The Financial Conduct Authority (FCA) is beginning to focus on matters outside of the UK.
In August, the regulator appointed Ruairi O’Connell as director of international from the Home Office.
O’Connell is responsible for shaping the FCA’s international strategy as well as overseeing the watchdog’s international engagement including matters arising from the UK withdrawal from the EU.
The regulator has a lot of reasons to look externally – as Brexit has left some unanswered questions and more British firms in the sector have started to become internationally-focused, and vice versa.
International Adviser spoke with Blevins Franks and GSB Capital to discuss what O’Connell needs to look at, and the scale of the job he has on his hands.
Ross Whatnall, chief executive of GSB, said: “This is excellent news for the wealth management industry; it can potentially bring better best practices and consistency across global companies; GSB looks forward to working closely with Ruairi O’Connell. It will also allow UK firms to explore partnerships with international firms.”
Jason Porter, business development director at Blevins Franks, added: “Any expansion in size and increase in importance of the international department of the FCA is a good thing. Whilst this hire is likely to be dealing with issues from a 50,000 feet viewpoint, focusing on regulation post-Brexit and maintaining the UK financial markets pre-eminent position globally, the hope would be this in some way rubs off on UK and international advice firms.
“While issues like cross-border financial crime have an impact that will demand O’Connell’s attention – and rightly so – consequences of Brexit, like work permit barriers which now impact the ability of international advice firms to hire qualified and experienced financial advisers in some member states is something I suspect is too granular a problem to land on his desk.”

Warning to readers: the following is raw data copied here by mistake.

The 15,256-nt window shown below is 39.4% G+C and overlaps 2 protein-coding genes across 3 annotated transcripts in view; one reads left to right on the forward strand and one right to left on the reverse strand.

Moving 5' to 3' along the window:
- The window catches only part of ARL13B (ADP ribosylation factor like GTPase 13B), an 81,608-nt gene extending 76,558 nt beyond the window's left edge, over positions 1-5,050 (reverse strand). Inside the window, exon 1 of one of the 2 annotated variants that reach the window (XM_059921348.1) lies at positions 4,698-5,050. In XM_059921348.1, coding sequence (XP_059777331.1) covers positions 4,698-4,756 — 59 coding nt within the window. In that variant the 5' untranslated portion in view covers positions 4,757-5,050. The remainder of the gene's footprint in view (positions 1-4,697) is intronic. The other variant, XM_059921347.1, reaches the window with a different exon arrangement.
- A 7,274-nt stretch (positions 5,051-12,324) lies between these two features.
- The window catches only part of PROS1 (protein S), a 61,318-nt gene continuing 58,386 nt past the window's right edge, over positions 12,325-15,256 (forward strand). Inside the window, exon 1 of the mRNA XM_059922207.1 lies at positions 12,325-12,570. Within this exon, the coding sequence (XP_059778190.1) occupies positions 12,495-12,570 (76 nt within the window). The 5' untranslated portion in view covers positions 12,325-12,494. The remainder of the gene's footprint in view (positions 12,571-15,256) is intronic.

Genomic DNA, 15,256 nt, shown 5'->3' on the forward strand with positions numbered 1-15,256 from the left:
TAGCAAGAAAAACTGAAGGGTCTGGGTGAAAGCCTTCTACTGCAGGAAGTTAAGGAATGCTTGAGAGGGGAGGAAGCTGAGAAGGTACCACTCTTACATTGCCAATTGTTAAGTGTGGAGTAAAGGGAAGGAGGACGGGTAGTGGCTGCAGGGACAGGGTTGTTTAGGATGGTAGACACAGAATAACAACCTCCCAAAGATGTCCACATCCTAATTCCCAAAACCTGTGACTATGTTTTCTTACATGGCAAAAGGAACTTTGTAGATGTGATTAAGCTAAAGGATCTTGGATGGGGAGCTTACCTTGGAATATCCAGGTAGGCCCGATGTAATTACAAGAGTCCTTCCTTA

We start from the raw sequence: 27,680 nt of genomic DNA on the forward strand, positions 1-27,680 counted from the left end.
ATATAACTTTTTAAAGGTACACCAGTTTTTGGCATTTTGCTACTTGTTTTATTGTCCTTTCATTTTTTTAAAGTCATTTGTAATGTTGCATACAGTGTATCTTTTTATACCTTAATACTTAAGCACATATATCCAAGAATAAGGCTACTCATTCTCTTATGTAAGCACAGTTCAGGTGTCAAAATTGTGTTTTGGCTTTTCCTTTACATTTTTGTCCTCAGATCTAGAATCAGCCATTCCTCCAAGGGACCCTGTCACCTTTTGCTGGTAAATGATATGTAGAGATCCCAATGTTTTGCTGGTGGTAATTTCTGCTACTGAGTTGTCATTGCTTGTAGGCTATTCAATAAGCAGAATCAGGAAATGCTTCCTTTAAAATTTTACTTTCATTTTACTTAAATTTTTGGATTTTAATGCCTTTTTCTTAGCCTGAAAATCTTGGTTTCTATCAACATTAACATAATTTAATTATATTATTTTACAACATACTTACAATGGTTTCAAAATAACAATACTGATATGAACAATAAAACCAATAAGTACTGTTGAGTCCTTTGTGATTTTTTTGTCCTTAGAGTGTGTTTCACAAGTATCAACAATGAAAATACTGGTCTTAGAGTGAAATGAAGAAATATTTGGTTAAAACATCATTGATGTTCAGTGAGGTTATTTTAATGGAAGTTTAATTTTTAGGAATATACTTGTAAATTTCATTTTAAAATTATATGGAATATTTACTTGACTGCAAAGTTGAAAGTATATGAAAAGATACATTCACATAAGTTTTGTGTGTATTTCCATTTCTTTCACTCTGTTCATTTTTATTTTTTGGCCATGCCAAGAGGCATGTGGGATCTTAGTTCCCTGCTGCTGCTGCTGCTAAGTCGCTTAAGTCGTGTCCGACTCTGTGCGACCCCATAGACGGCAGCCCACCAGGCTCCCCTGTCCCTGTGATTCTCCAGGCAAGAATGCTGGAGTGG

O’Connell has a lot of work to do in regard to the FCA’s international focus – but what do the two firms believe should be his number one priority?
Porter said: “The main issues I would see concerning O’Connell will be the government’s ‘Future Regulatory Framework’, the plan to give full control of the UK’s financial rulebook back to the FCA, and how this sits with the pressing need to maintain relations as well as regulatory cooperation with the FCA’s EU member state counterparts, and the EU itself.
“There remain significant tensions between the UK and the EU around regulation and Europe’s drive to force international banks, finance houses and investment managers to increase the size of their EU footprint – perhaps at the cost of a reduction in their UK operations – as well as their attempts to weaken London’s hold on the wholesale and capital markets.”
Whatnall added: “I think the biggest challenge Ruairi will face is working with international institutions and regulators to raise the standard to the level the FCA expects.
“As a cross-border advisory business, it’s essential to maintain global standards of the highest regulatory framework you operate within. In my experience, too many companies revert to the lowest standards that allow them to operate.”
Brexit is still the big elephant in the room. Many people in the industry expected an equivalence deal to happen – but there has been no such thing.